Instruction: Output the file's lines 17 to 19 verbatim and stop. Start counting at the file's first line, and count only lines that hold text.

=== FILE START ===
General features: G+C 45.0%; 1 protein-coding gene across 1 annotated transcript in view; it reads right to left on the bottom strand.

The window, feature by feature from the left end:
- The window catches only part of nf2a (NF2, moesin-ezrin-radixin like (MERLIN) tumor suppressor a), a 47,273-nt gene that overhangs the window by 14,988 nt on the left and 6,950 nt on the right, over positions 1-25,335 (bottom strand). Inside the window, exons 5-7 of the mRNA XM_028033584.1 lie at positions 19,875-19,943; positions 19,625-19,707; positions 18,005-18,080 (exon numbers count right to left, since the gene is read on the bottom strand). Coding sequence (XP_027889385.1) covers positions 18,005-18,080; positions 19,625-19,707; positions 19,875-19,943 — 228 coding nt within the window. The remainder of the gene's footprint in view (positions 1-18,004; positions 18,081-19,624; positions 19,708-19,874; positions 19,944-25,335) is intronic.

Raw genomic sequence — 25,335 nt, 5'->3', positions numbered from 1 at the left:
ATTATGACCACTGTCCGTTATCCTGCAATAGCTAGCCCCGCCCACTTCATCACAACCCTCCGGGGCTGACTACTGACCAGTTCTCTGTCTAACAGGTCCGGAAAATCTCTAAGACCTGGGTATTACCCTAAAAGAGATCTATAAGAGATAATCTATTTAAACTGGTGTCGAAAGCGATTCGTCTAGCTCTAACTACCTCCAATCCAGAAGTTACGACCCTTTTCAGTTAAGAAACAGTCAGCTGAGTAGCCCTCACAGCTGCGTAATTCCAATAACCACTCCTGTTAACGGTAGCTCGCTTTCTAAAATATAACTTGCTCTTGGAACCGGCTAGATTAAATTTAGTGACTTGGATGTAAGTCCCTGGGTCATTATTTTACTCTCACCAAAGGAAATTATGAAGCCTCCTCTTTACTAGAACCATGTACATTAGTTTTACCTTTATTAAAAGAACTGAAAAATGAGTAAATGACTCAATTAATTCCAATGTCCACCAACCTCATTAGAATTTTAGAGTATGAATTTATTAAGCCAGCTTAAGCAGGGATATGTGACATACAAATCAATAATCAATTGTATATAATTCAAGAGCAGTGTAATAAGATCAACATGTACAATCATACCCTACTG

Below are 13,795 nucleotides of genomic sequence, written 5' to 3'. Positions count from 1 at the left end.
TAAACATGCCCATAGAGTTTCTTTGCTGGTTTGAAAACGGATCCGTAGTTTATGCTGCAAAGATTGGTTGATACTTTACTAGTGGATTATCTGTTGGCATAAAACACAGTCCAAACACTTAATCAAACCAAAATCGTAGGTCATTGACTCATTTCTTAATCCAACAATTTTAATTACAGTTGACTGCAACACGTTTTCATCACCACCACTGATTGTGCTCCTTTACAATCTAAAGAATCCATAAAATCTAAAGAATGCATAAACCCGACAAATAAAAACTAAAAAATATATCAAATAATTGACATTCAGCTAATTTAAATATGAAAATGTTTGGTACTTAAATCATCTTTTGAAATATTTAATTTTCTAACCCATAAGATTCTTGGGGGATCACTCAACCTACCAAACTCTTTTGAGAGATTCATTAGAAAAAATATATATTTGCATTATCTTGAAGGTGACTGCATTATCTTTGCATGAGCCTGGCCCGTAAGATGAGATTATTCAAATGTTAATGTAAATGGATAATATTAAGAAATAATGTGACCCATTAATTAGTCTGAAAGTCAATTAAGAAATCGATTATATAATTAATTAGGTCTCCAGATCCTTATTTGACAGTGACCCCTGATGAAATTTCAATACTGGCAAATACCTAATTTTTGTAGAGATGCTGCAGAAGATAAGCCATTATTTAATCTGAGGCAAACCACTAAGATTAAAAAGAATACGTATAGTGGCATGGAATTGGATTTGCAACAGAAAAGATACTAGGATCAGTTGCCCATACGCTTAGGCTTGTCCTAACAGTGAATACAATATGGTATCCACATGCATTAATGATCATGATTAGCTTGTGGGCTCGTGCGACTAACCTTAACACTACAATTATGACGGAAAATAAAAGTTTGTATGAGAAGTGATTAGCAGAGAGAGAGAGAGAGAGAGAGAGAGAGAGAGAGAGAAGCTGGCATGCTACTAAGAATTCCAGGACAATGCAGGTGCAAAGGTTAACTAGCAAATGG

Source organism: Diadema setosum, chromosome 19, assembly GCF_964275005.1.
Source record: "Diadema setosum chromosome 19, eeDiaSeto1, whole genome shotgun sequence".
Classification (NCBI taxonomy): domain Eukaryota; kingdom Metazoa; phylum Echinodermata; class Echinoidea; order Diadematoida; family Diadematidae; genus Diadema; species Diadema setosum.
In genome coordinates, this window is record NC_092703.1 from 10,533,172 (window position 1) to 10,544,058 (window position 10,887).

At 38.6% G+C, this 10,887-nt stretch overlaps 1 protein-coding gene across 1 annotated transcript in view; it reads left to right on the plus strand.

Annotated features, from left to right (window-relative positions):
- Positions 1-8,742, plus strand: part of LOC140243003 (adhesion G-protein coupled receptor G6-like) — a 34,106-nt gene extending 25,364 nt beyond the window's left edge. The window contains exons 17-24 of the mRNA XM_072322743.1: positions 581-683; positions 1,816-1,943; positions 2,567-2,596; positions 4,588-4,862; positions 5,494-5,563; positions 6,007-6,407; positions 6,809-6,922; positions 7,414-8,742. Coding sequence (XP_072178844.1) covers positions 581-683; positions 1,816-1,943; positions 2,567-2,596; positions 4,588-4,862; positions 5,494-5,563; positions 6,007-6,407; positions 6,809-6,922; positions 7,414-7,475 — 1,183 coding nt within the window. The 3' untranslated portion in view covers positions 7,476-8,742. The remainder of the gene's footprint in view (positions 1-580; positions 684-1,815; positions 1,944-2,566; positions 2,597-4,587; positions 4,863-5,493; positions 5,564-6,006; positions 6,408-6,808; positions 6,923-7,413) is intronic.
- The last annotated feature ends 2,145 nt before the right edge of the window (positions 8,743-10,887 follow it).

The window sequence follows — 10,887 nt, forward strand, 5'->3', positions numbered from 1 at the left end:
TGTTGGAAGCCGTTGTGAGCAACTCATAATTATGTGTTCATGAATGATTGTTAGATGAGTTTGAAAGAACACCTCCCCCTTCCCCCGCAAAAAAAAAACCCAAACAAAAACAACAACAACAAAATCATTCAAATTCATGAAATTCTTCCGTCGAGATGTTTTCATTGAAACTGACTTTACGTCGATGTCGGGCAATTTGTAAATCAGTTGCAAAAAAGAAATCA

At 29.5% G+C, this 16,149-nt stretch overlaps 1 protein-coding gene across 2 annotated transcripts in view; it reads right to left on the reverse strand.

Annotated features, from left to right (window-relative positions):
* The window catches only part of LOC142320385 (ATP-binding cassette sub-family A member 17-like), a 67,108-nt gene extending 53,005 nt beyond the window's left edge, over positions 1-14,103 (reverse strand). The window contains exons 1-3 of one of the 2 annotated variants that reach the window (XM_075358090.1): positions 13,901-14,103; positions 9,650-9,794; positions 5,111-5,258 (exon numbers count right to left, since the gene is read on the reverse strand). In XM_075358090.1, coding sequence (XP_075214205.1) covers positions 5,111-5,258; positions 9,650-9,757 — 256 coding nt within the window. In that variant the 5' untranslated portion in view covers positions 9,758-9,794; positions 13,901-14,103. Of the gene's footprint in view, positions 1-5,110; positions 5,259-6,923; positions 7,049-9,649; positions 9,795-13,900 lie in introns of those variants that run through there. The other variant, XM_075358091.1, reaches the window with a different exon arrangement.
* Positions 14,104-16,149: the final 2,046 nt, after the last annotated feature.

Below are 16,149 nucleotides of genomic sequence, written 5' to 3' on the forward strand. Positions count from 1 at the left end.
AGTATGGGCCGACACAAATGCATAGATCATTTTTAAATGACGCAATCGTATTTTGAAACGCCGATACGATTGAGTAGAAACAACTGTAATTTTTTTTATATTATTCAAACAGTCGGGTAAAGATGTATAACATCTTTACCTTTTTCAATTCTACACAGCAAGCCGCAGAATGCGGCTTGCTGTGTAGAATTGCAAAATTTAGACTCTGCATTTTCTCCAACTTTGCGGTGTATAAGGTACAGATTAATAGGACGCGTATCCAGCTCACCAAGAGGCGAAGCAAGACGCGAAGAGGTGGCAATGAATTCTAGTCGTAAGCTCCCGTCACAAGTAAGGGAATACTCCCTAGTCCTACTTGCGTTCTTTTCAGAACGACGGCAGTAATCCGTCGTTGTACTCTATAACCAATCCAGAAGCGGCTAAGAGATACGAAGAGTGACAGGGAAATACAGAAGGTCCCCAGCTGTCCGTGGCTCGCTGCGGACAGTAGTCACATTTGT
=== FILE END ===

TGTTGGAAGCCGTTGTGAGCAACTCATAATTATGTGTTCATGAATGATTGTTAGATGAGTTTGAAAGAACACCTCCCCCTTCCCCCGCAAAAAAAAAACCCAAACAAAAACAACAACAACAAAATCATTCAAATTCATGAAATTCTTCCGTCGAGATGTTTTCATTGAAACTGACTTTACGTCGATGTCGGGCAATTTGTAAATCAGTTGCAAAAAAGAAATCA

At 29.5% G+C, this 16,149-nt stretch overlaps 1 protein-coding gene across 2 annotated transcripts in view; it reads right to left on the reverse strand.

Annotated features, from left to right (window-relative positions):